GATHER all the relevant information first and measure, measure, measure.
It's straightforward advice which could apply to any number of management decisions that need to be made in a beef operation but for one of the country's most experienced animal nutritionists, Queensland's Jim Wade, it's a modus operandi that has proven itself.
Mr Wade, who has grazing and feedlot clients across Australia, says nutrition, genetics and animal health are three critical, interlocked areas where if one is compromised the entire performance of the animal is affected.
He has become known as a guru of animal nutrition and although he trained in science, the job has moulded him into somewhat of a software creator as well, by necessity.
He has developed numerous computer programs to benefit producers in making objective, evidence and data-based decisions around supplementation.
From a program to collect the necessary measurements to a plant tissue test interpretation tool and a live weight gain prediction model, Mr Wade described these as the 'masterpiece' of his life's work when he was the guest on Te Mania Angus' latest Raw Ag podcast.
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As beef producers look to become more and more efficient, they will pay for the correct supplement which addresses the requirements of their stock where there are deficiencies.
The ability to make decisions with a high degree of certainty of the outcome they will deliver is the holy grail, Mr Wade believes.
Those software tools answer the producer questions he invariably comes across: What do we feed, how much, how fast will the stock grow, how many days until we reach target weights and will we make money.
What to look for now
Even in a ripper season with an abundance of feed in paddocks, there are still nutritional issues cattle producers should be watching out for, Mr Wade told Farmonline after the podcast.
"The grass can grow so fast that it is low in sugars and energy and lacking some minerals," Mr Wade said.
"Rapidly growing tropical grasses become fibrous and will fill cattle quickly such that they stop eating and then they miss out on nutritional quality - effectively empty calories.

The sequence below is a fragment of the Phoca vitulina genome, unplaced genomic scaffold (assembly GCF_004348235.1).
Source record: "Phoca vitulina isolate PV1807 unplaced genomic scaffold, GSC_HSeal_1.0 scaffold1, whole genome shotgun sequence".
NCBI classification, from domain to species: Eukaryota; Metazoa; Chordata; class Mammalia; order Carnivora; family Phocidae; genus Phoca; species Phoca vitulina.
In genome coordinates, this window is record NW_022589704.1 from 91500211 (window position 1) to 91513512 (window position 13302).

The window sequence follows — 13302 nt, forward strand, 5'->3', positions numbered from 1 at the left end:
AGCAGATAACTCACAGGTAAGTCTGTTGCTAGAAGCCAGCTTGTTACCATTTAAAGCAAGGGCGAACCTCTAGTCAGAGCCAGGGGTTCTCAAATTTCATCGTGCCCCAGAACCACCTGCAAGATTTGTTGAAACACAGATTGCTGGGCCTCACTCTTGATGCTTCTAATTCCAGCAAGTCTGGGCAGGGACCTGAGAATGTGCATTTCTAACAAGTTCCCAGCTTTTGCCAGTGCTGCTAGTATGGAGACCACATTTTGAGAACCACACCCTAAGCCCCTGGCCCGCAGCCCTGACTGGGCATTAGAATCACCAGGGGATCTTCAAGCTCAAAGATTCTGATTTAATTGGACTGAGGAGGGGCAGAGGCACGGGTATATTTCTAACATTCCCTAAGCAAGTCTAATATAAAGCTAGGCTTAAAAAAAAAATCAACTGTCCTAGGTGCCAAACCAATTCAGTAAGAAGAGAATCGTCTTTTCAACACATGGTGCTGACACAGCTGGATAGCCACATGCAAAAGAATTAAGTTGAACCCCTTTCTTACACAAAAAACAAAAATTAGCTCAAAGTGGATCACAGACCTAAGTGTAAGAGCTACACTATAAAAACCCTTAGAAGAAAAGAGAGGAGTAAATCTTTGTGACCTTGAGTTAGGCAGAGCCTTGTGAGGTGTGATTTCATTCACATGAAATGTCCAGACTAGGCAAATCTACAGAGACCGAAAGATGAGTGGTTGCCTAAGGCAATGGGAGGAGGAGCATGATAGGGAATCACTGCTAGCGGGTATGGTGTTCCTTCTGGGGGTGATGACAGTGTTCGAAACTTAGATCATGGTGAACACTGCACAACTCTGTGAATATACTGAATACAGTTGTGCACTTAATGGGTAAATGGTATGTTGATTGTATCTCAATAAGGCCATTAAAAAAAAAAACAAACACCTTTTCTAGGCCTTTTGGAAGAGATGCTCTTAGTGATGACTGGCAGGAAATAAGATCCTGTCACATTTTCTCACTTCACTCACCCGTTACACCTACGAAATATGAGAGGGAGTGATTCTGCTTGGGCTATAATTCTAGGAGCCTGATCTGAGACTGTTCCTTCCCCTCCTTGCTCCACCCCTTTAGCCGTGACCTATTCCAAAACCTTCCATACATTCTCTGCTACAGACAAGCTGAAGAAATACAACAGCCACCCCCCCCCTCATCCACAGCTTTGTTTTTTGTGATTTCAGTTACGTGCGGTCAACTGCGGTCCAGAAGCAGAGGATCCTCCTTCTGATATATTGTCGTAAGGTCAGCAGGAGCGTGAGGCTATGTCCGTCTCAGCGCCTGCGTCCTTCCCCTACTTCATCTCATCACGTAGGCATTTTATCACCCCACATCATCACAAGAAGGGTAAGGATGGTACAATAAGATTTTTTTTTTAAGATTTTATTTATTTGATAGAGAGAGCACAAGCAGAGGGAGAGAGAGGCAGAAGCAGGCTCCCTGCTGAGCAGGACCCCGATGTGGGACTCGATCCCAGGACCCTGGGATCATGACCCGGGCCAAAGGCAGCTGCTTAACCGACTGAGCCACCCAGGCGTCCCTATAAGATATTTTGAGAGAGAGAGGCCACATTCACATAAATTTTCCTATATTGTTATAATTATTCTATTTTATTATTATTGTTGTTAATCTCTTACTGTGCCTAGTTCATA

"Overcast, rainy days prevent the usual level of photosynthesis and the build-up of sugars in plants.
"So we see an energy deficit - plenty of protein but not enough energy."
Molasses supplements can come into their own in these types of conditions. Mr Wade said.
Given joining is currently underway in many beef operations, producers should also be looking out for a lack of trace elements, essential for fertility.
Macrominerals like phosphorus, magnesium and sulphur can be low even in lush, green pastures, Mr Wade said.
"Pastures in good seasons can also still be low in zinc, copper, cobalt and sometimes selenium - although be aware that too much selenium is as bad as too little," he said.
When minerals are not right, the telltale sign is a dull or rough coat and hair standing up on top of the shoulders.
"If the cattle have a nice, shiny coat you generally have the minerals right," Mr Wade said.
"Diets lacking in these minerals and trace elements leads to less than optimum fertility and growth rates."
Mr Wade said there also may be some merit at the moment in adding supplementary sulphur where ticks are a problem.
The first step in formulating recipes and a nutrition plan is to measure: plant tissue tests, soil tests, water tests, manure tests and maybe even a blood test if there could be metabolic issues.
"For the class of stock you are feeding, there is a goal. Weaners will be vastly different to lactating cows, for example, but there is always a goal," Mr Wade said.
"In nutshell, we must measure what nutrients are present in the forage portion of the diet, run it against the nutritional requirement of that class of stock and the difference is what you need to supplement."
The mineral requirements of each class of stock are generally known but they must be delivered in the right ratios for improving uptake, he said.
"Most farmers start supplementing when they see clinical deficiencies but once you reach that stage, you have real problems," Mr Wade said.
"It's the subclinical deficiencies, such as less than optimal performance or fertility, that must be addressed. The time it takes to deplete reserves is about the time it takes to correct."
An interesting, and little-known, aspect to this science is that animals have a 'built-in' nutritional wisdom, Mr Wade said.
"A common complaint from farmers is that their cattle won't eat the lick they've put out," he said.
"If there is an element in their diet present at high levels and it's also in a lick they won't eat it; equally if they are deficient and that element is there, they will gorge," he said.
"I've seen licks sit in paddocks for years because it's not needed. Measuring, once again, lets you know what is needed and what is just a waste of money."
Mr Wade is an advocate for rotational grazing and increasing plant species in paddocks.
"I see that across variations of management techniques, more species invariably means less supplementation," he said.
"And higher heifer weights, weaning weights and improved preg test results."
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